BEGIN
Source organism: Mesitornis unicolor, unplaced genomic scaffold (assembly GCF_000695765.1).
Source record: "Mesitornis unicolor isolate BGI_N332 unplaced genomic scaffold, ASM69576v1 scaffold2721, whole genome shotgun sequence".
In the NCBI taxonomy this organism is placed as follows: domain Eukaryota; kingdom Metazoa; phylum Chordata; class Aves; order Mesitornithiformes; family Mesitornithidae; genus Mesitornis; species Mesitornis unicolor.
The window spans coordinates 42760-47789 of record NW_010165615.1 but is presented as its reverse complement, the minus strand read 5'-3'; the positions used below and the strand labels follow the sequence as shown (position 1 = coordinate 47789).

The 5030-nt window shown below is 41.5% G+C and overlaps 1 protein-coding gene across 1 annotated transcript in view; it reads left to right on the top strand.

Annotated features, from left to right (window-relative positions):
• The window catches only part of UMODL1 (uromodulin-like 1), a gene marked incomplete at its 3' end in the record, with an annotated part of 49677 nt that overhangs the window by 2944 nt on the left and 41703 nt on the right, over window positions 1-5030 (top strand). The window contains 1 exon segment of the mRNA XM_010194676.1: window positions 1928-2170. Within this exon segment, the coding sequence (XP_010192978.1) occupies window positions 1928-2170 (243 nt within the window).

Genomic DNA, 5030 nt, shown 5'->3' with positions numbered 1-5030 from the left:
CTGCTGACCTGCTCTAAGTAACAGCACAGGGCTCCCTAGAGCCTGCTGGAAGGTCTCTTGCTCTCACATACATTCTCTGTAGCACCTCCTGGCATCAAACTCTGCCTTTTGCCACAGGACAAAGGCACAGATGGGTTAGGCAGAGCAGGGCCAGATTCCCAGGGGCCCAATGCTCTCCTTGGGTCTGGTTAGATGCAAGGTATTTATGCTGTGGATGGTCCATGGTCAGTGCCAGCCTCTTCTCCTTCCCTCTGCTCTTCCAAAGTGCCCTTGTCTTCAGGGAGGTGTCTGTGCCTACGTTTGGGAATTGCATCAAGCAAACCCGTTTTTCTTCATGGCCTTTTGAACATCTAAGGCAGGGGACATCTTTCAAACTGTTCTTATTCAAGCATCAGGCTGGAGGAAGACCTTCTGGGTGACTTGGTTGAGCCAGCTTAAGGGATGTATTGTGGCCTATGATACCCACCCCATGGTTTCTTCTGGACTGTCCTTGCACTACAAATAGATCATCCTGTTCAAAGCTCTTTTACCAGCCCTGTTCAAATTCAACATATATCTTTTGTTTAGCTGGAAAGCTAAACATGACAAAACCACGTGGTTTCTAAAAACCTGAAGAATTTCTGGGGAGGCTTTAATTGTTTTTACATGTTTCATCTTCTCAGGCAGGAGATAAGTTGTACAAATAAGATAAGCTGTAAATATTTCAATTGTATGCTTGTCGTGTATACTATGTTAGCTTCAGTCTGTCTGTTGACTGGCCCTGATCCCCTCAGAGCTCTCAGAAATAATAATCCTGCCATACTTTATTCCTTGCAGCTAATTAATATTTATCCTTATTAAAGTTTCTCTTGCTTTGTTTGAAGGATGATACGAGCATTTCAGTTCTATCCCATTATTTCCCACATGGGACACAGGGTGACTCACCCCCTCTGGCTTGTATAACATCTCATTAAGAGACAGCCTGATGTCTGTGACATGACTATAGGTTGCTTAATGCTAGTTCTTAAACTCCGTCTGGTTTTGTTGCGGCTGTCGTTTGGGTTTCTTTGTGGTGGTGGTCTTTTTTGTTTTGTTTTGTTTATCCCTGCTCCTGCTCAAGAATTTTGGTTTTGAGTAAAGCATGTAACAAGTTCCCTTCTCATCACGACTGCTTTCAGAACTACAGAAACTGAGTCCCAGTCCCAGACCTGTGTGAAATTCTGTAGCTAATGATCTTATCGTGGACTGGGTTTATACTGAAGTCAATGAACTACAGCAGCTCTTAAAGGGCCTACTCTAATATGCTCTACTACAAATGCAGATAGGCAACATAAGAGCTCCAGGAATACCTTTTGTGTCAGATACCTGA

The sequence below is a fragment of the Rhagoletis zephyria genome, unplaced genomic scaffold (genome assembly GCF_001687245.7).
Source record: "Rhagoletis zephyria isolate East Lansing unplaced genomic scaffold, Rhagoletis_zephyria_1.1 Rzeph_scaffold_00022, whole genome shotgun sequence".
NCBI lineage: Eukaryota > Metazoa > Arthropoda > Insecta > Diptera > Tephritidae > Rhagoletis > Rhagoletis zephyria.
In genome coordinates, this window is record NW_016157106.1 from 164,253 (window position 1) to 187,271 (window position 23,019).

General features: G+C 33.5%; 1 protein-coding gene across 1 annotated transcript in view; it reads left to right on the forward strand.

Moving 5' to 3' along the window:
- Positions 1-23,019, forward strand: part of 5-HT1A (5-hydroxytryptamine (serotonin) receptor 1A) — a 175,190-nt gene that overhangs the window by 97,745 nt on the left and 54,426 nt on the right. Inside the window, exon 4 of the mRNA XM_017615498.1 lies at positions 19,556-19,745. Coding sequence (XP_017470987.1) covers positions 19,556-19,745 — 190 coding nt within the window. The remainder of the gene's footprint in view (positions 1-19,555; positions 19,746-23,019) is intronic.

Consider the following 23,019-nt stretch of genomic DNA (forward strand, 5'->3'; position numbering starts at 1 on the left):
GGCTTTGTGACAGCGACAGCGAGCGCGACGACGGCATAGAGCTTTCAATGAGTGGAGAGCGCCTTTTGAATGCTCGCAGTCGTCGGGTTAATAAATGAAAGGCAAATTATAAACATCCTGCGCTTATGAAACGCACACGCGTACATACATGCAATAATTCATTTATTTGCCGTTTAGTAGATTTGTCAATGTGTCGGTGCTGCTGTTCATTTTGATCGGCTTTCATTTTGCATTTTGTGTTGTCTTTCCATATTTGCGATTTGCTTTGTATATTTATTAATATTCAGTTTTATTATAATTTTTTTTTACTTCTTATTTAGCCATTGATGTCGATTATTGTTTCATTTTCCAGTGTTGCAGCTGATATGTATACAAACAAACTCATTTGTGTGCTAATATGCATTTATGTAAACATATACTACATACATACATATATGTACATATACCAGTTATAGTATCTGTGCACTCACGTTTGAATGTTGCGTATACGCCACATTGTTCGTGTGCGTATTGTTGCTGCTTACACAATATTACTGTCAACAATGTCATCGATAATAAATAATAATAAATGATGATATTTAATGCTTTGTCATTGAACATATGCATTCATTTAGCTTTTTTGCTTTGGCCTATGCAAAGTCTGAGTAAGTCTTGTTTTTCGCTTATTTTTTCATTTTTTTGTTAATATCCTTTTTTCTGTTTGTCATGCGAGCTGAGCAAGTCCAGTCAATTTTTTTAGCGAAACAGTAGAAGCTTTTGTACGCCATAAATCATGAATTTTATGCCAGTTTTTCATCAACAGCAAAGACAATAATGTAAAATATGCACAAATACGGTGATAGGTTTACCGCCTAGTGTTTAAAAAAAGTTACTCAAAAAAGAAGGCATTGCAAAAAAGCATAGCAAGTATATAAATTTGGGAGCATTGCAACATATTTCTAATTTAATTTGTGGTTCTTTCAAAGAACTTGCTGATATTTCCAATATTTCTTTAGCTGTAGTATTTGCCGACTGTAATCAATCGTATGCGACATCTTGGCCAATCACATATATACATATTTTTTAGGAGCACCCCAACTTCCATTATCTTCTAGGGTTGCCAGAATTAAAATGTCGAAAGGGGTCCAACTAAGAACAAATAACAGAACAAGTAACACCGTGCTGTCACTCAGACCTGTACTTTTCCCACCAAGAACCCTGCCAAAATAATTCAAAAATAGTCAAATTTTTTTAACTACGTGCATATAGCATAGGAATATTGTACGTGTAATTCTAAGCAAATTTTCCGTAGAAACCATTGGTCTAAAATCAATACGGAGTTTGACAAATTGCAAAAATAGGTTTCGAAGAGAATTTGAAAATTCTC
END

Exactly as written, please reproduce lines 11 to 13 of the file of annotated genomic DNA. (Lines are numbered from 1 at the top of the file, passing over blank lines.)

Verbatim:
Source record: "Rhagoletis zephyria isolate East Lansing unplaced genomic scaffold, Rhagoletis_zephyria_1.1 Rzeph_scaffold_00022, whole genome shotgun sequence".
NCBI lineage: Eukaryota > Metazoa > Arthropoda > Insecta > Diptera > Tephritidae > Rhagoletis > Rhagoletis zephyria.
In genome coordinates, this window is record NW_016157106.1 from 164,253 (window position 1) to 187,271 (window position 23,019).